• Seborrheic eczema;
  • Broca’s pseudopellada;
  • Vulgar sycosis
  • Impetiginous syphilide, etc.

Treatment of trichomycosis

When the first signs of trichomycosis appear, it is necessary to consult a dermatologist. Only in conjunction with a specialist can you choose the right treatment, which will not only avoid the progression of the disease in a given patient with the development of unpleasant complications, but also exclude the transmission of the pathogen to people around them.

For the treatment of trichomycosis, both local and systemic treatment is used. The main treatment is systemic (tablets, capsules, suspensions). Local treatment is optional. Local treatment can be independent with small lesions and the absence of pronounced clinical manifestations.

The most common antifungal drug for the treatment of trichomycosis is griseofulvin (for systemic use). The drug is quite safe, therefore it is also used in children (there is a dosage form in the form of a suspension). In addition to griseofulvin, terbinafine or itraconazole are prescribed.

With frequent episodes of trichomycosis (which indicates a weakened immune system), vitamin therapy, immunotherapy, and other drugs are prescribed to eliminate trigger factors.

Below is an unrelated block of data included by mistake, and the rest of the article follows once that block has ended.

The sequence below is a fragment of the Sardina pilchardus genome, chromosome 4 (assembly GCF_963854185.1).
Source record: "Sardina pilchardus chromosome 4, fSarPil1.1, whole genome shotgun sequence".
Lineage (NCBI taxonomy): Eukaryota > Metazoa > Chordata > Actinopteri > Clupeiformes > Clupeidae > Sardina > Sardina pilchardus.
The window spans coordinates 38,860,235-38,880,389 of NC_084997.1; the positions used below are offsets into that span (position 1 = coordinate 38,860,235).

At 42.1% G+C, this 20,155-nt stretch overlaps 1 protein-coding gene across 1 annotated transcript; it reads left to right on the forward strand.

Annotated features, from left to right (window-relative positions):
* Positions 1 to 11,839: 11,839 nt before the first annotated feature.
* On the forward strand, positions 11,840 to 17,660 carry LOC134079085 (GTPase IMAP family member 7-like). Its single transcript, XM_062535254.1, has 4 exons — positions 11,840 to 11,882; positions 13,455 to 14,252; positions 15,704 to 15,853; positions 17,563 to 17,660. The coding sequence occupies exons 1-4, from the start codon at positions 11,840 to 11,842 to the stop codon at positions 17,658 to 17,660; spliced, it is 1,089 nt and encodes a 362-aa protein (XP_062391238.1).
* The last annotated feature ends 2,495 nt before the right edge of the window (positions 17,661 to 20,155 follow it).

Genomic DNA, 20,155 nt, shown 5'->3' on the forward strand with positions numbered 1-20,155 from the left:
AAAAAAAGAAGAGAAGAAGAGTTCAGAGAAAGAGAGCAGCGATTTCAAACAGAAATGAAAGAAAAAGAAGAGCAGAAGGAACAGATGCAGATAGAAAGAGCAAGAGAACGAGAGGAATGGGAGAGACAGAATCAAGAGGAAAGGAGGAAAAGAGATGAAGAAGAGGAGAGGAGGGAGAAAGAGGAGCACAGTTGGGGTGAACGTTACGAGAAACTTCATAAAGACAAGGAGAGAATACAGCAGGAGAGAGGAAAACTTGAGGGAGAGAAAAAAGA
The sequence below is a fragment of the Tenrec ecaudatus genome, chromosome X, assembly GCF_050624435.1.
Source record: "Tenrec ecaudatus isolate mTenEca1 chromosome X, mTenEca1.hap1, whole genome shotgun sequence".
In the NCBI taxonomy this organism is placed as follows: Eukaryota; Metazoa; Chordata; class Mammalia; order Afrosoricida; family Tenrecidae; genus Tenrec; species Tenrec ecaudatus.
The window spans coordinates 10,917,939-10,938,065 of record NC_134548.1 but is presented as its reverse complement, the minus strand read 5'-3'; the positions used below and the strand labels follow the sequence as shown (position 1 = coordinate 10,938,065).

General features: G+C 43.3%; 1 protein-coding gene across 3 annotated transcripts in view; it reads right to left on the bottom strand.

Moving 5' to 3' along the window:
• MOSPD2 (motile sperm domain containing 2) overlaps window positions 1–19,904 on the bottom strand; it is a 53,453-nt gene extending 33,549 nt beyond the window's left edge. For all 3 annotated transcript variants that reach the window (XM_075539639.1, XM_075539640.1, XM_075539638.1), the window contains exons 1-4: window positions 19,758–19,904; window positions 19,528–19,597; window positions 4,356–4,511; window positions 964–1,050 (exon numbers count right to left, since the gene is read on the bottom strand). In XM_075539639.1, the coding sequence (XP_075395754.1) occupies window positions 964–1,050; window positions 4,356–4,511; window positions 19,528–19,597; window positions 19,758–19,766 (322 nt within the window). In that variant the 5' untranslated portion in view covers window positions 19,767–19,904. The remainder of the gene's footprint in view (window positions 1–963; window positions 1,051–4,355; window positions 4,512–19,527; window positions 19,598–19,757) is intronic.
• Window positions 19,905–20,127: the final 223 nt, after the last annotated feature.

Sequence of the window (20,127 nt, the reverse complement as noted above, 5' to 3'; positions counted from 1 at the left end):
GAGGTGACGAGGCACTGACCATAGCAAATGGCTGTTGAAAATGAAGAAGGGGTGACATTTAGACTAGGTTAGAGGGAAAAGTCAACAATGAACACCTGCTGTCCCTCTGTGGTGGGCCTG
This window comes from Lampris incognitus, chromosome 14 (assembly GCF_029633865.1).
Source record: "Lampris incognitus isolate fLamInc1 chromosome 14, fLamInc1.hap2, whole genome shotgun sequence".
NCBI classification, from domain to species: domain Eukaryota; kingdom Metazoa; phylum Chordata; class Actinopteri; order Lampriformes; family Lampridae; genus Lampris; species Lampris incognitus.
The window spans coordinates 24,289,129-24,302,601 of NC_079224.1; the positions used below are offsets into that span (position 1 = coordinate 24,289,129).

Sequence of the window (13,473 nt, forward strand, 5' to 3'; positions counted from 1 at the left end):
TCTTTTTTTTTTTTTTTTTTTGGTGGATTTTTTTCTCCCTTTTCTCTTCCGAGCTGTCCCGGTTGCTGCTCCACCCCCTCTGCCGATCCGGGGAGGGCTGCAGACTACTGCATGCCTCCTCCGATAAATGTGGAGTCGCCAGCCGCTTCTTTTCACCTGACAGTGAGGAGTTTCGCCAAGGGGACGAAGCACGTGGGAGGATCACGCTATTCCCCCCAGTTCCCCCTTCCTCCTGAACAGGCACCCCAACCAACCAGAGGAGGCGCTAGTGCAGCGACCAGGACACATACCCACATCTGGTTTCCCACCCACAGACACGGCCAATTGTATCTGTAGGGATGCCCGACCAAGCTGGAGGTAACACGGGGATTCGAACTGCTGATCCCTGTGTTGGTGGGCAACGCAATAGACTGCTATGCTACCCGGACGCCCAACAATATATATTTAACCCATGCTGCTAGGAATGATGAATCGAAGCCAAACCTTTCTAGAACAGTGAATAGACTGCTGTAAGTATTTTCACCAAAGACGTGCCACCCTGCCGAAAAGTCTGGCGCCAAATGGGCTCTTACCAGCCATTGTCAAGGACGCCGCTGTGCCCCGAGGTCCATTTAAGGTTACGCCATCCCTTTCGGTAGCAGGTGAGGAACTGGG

With severe itching, antihistamines can be used, with the addition of a microbial infection – antibacterial drugs.

The following are used as local treatments:

  • Antifungal ointments (Mikospor, Miconazole, Exoderil, Lamisil and others, including those prepared in a pharmacy);
  • 2–5% iodine tincture for treatment of lesions;
  • Lotions containing salicylic acid, quinosol and dimexide in the composition (prepared in the pharmacy).

In addition to medications, for the entire period of treatment, it is necessary to adhere to weekly shaving of the scalp and washing the head with hot water and soap 2-3 times a week. It is also recommended to cover your head with a gauze bandage during the day (the bandages are burned in the evening) and to minimize close contact with people, especially children, to exclude the sharing of hygiene products and clothing.